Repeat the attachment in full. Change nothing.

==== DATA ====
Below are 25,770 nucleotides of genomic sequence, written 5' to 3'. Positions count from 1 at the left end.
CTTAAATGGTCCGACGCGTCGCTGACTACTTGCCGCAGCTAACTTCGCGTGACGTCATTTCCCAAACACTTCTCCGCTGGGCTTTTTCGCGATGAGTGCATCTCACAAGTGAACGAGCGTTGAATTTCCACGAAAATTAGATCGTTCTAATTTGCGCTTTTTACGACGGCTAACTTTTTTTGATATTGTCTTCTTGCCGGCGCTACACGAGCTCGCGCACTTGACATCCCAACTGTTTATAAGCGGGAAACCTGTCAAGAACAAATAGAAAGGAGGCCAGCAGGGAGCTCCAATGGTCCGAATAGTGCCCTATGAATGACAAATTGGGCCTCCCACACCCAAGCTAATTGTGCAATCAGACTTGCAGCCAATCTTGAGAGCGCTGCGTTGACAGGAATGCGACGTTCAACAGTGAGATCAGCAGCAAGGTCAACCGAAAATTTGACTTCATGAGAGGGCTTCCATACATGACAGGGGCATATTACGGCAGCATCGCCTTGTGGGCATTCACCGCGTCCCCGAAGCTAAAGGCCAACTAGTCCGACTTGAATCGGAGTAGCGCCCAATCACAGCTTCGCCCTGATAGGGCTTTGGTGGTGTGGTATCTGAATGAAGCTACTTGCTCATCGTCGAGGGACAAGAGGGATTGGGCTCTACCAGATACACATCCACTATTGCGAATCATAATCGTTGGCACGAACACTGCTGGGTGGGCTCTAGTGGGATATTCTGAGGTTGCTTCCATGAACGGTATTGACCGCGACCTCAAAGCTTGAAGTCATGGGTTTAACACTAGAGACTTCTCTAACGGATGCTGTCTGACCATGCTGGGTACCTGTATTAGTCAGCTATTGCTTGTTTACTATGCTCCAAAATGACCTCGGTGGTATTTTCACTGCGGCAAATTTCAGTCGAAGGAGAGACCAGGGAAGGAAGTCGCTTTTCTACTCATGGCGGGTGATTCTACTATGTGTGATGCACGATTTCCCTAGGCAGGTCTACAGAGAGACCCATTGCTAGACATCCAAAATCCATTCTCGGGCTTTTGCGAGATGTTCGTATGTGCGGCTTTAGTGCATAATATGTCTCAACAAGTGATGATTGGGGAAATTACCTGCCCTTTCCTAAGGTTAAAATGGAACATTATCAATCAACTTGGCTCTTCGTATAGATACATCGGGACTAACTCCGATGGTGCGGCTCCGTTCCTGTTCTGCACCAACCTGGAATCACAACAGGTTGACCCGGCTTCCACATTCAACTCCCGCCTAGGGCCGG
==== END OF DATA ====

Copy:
Below are 25,770 nucleotides of genomic sequence, written 5' to 3'. Positions count from 1 at the left end.
CTTAAATGGTCCGACGCGTCGCTGACTACTTGCCGCAGCTAACTTCGCGTGACGTCATTTCCCAAACACTTCTCCGCTGGGCTTTTTCGCGATGAGTGCATCTCACAAGTGAACGAGCGTTGAATTTCCACGAAAATTAGATCGTTCTAATTTGCGCTTTTTACGACGGCTAACTTTTTTTGATATTGTCTTCTTGCCGGCGCTACACGAGCTCGCGCACTTGACATCCCAACTGTTTATAAGCGGGAAACCTGTCAAGAACAAATAGAAAGGAGGCCAGCAGGGAGCTCCAATGGTCCGAATAGTGCCCTATGAATGACAAATTGGGCCTCCCACACCCAAGCTAATTGTGCAATCAGACTTGCAGCCAATCTTGAGAGCGCTGCGTTGACAGGAATGCGACGTTCAACAGTGAGATCAGCAGCAAGGTCAACCGAAAATTTGACTTCATGAGAGGGCTTCCATACATGACAGGGGCATATTACGGCAGCATCGCCTTGTGGGCATTCACCGCGTCCCCGAAGCTAAAGGCCAACTAGTCCGACTTGAATCGGAGTAGCGCCCAATCACAGCTTCGCCCTGATAGGGCTTTGGTGGTGTGGTATCTGAATGAAGCTACTTGCTCATCGTCGAGGGACAAGAGGGATTGGGCTCTACCAGATACACATCCACTATTGCGAATCATAATCGTTGGCACGAACACTGCTGGGTGGGCTCTAGTGGGATATTCTGAGGTTGCTTCCATGAACGGTATTGACCGCGACCTCAAAGCTTGAAGTCATGGGTTTAACACTAGAGACTTCTCTAACGGATGCTGTCTGACCATGCTGGGTACCTGTATTAGTCAGCTATTGCTTGTTTACTATGCTCCAAAATGACCTCGGTGGTATTTTCACTGCGGCAAATTTCAGTCGAAGGAGAGACCAGGGAAGGAAGTCGCTTTTCTACTCATGGCGGGTGATTCTACTATGTGTGATGCACGATTTCCCTAGGCAGGTCTACAGAGAGACCCATTGCTAGACATCCAAAATCCATTCTCGGGCTTTTGCGAGATGTTCGTATGTGCGGCTTTAGTGCATAATATGTCTCAACAAGTGATGATTGGGGAAATTACCTGCCCTTTCCTAAGGTTAAAATGGAACATTATCAATCAACTTGGCTCTTCGTATAGATACATCGGGACTAACTCCGATGGTGCGGCTCCGTTCCTGTTCTGCACCAACCTGGAATCACAACAGGTTGACCCGGCTTCCACATTCAACTCCCGCCTAGGGCCGG